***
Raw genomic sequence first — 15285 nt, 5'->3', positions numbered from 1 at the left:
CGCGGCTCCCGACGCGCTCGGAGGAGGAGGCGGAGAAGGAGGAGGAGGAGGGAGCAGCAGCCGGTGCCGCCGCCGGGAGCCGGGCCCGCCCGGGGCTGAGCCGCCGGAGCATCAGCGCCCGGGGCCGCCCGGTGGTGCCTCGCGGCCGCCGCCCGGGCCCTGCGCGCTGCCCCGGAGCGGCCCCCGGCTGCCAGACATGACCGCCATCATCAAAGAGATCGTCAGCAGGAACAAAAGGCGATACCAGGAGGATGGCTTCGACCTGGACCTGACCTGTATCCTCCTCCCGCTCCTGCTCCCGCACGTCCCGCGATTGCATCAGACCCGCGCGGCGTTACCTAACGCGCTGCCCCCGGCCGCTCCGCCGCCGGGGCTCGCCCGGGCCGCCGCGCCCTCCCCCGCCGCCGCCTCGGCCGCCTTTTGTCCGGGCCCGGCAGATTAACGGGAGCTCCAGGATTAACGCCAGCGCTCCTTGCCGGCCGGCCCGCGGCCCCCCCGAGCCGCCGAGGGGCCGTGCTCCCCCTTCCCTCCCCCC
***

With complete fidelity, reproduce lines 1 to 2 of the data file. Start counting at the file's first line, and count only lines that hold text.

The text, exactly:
Raw genomic sequence first — 15285 nt, 5'->3', positions numbered from 1 at the left:
CGCGGCTCCCGACGCGCTCGGAGGAGGAGGCGGAGAAGGAGGAGGAGGAGGGAGCAGCAGCCGGTGCCGCCGCCGGGAGCCGGGCCCGCCCGGGGCTGAGCCGCCGGAGCATCAGCGCCCGGGGCCGCCCGGTGGTGCCTCGCGGCCGCCGCCCGGGCCCTGCGCGCTGCCCCGGAGCGGCCCCCGGCTGCCAGACATGACCGCCATCATCAAAGAGATCGTCAGCAGGAACAAAAGGCGATACCAGGAGGATGGCTTCGACCTGGACCTGACCTGTATCCTCCTCCCGCTCCTGCTCCCGCACGTCCCGCGATTGCATCAGACCCGCGCGGCGTTACCTAACGCGCTGCCCCCGGCCGCTCCGCCGCCGGGGCTCGCCCGGGCCGCCGCGCCCTCCCCCGCCGCCGCCTCGGCCGCCTTTTGTCCGGGCCCGGCAGATTAACGGGAGCTCCAGGATTAACGCCAGCGCTCCTTGCCGGCCGGCCCGCGGCCCCCCCGAGCCGCCGAGGGGCCGTGCTCCCCCTTCCCTCCCCCC